Egypt: In search of a saviour

Egypt’s post-revolutionary rollercoaster has produced a politics of ultimatum.

The Battle of the Camel was a pivotal moment in Egypt's 2011 uprising [AP]

Three years ago, I spent one of the more medieval nights of my foreign correspondent life in a riotous Tahrir Square besieged by thousands of Mubarak loyalists during what became known as the Battle of the Camel. Amid a 12-hour hailstorm of stones and Molotov cocktails, the revolutionaries stood their ground, and delivered a turning point in the uprising against Hosni Mubarak’s dictatorship. As a smoky dawn broke without any of Tahrir’s entrances breached, Mubarak must have realised that his failure to dislodge the occupants of the square by force signaled that his end was nigh.

Aside from relief at surviving that night, witnessing it gifted me three valuable realisations: that supporters of the Muslim Brotherhood played a critical part in fighting off the baltagiah and therefore an indispensable role in the Revolution; that effective organisation and networked technological superiority can give critical mass to revolutionaries even when they lack a numerical advantage; and that unless Egyptians could overcome the cognitive blind spots that led them all too often to tumble from rancorously talking past each other into scrappy violence, their future promises to be a grim series of mutual retaliations that will only serve to degrade their common social, cultural and natural environment.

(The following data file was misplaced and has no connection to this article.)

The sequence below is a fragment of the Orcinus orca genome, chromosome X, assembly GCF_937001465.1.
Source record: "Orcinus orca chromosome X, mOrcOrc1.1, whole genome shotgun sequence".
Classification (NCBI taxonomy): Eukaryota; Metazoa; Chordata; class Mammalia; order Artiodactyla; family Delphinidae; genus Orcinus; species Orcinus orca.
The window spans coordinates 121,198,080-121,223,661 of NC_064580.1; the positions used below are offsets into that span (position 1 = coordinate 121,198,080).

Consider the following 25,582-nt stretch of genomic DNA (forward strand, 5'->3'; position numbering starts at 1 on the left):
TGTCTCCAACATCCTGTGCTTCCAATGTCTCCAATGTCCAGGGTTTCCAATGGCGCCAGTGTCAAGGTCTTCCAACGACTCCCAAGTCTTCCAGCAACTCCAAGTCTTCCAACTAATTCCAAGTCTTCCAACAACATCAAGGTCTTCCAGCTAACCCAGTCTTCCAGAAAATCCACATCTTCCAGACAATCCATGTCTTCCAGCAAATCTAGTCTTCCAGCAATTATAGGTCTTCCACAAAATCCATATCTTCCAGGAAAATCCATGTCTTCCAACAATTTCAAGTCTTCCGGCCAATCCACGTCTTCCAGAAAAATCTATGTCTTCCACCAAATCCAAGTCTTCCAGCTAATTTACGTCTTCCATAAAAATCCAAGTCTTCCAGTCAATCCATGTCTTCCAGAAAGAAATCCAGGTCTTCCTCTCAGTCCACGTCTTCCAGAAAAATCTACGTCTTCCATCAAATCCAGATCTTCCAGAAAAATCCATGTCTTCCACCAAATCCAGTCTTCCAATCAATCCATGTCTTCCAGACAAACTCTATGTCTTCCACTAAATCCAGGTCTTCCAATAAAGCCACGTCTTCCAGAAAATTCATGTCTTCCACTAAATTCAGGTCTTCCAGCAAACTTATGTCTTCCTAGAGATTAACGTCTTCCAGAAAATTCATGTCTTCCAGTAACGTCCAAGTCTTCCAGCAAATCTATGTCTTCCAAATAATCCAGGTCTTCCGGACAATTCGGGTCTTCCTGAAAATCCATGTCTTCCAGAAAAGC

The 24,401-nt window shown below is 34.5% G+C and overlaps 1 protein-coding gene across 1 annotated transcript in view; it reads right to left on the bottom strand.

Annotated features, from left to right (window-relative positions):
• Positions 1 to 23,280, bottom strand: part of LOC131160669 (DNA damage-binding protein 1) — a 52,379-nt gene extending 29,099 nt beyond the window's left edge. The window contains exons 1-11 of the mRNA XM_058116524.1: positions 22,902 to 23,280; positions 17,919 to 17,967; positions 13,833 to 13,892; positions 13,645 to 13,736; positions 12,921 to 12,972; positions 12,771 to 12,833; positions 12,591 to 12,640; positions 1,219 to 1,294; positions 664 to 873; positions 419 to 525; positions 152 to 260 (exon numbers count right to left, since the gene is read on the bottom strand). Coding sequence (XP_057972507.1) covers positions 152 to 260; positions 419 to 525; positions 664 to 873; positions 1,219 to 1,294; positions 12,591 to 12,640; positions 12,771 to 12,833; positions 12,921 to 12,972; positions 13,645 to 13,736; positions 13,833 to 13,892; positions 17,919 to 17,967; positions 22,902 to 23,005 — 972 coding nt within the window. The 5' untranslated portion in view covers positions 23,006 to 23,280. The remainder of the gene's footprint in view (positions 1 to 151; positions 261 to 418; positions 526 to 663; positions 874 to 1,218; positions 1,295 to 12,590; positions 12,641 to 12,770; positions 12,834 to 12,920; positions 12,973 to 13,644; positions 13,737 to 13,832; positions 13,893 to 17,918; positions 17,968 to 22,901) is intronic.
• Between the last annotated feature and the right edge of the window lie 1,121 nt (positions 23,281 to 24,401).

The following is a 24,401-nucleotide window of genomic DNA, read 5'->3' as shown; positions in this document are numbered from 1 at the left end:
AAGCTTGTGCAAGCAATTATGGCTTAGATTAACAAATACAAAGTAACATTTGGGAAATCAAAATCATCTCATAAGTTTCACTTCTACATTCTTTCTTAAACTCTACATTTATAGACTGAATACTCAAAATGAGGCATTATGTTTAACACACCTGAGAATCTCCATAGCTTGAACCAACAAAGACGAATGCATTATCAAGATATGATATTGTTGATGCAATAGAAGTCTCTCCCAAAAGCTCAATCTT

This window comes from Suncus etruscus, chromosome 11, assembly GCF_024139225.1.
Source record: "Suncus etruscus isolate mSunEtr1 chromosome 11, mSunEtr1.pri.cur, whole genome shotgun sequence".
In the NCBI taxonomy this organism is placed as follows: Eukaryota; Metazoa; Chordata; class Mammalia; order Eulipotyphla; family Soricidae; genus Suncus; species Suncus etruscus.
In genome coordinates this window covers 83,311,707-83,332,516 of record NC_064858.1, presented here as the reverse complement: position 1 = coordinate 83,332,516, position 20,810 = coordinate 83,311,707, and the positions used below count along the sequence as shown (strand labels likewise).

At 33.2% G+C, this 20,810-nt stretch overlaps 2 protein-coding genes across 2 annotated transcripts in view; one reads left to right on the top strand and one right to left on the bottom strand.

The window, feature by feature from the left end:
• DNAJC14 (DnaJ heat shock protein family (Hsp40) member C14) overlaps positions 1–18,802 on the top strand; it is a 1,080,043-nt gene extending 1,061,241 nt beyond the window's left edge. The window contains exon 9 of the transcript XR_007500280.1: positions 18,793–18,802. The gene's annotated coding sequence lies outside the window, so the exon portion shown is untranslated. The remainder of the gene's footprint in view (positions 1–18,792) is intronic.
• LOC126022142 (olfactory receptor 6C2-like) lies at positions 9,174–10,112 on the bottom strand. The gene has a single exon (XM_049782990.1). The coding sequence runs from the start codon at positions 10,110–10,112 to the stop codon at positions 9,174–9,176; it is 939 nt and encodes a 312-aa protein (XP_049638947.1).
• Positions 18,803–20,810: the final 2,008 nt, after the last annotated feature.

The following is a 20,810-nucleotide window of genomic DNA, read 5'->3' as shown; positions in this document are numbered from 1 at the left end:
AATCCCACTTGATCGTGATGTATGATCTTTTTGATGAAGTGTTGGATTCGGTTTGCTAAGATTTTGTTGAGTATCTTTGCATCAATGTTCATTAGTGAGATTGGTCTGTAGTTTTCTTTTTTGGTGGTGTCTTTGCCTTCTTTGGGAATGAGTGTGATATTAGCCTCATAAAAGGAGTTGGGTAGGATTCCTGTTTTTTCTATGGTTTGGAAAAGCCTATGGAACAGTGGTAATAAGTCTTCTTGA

Acrimonious dysfunction

Across the region, acrimonious dysfunction replaced unipolar dictatorships. But the only product of the mutual empathy deficit is a steady erosion of communities, both physical and conceptual. The current zero-sum game, aside from being described by Amnesty International as “a series of damaging blows to human rights and state violence on an unprecedented scale over the past seven months“, can only ever be a lose-lose prospect.

In 2011, Mubarak’s resignation was hailed as a happy ending, despite unraveling little of the nepotistic military-business power structures that successive presidents since Gamal Abdel Nasser developed and had fed so much of the social discontent that generated the Revolution in the first place. In the reckless revolutionary aftermath, the majority of Egyptians opted for resting on their revolutionary laurels and letting optimism substitute for the hard work necessary to unstitch the Mubarak regime. So even as the international commentariat declared the Egyptian Revolution a done deal, I was left feeling as unsettled as after hearing George W Bush declare the Iraq War in 2003 a “mission accomplished“.

Wasn’t it strange that no one was asking how the removal of Mubarak would be enough to settle Egypt’s complicated demographic, economic, political and social problems?

Wasn’t it strange that no one was asking how the removal of Mubarak would be enough to settle Egypt’s complicated demographic, economic, political and social problems?

Would Egyptians demonstrate the kind of political maturity that would let them sail through a fraught transitional period? Or would that autistic, finger-jabbing “Nooo!!! Nooo!!!”, the unhearing, insisting chorus signaling the end of so many debates in Tahrir, also become the refrain of the post-revolutionary period?